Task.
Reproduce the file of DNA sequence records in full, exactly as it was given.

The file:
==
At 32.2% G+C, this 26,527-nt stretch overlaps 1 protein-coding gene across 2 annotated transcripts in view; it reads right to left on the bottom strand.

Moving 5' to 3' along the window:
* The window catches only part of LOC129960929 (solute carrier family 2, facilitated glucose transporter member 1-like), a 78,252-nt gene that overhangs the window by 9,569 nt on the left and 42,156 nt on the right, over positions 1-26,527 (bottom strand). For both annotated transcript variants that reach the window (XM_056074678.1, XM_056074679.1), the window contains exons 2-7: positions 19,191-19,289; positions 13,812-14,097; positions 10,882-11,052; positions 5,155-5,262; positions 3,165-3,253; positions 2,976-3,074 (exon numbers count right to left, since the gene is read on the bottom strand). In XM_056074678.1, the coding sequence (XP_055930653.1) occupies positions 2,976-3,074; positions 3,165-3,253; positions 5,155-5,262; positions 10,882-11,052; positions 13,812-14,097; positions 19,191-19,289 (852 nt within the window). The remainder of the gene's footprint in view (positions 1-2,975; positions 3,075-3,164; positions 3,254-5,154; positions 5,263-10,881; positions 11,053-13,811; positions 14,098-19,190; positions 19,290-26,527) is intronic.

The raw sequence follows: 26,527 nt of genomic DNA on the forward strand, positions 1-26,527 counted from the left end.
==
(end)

At 32.2% G+C, this 26,527-nt stretch overlaps 1 protein-coding gene across 2 annotated transcripts in view; it reads right to left on the bottom strand.

Moving 5' to 3' along the window:
* The window catches only part of LOC129960929 (solute carrier family 2, facilitated glucose transporter member 1-like), a 78,252-nt gene that overhangs the window by 9,569 nt on the left and 42,156 nt on the right, over positions 1-26,527 (bottom strand). For both annotated transcript variants that reach the window (XM_056074678.1, XM_056074679.1), the window contains exons 2-7: positions 19,191-19,289; positions 13,812-14,097; positions 10,882-11,052; positions 5,155-5,262; positions 3,165-3,253; positions 2,976-3,074 (exon numbers count right to left, since the gene is read on the bottom strand). In XM_056074678.1, the coding sequence (XP_055930653.1) occupies positions 2,976-3,074; positions 3,165-3,253; positions 5,155-5,262; positions 10,882-11,052; positions 13,812-14,097; positions 19,191-19,289 (852 nt within the window). The remainder of the gene's footprint in view (positions 1-2,975; positions 3,075-3,164; positions 3,254-5,154; positions 5,263-10,881; positions 11,053-13,811; positions 14,098-19,190; positions 19,290-26,527) is intronic.

The raw sequence follows: 26,527 nt of genomic DNA on the forward strand, positions 1-26,527 counted from the left end.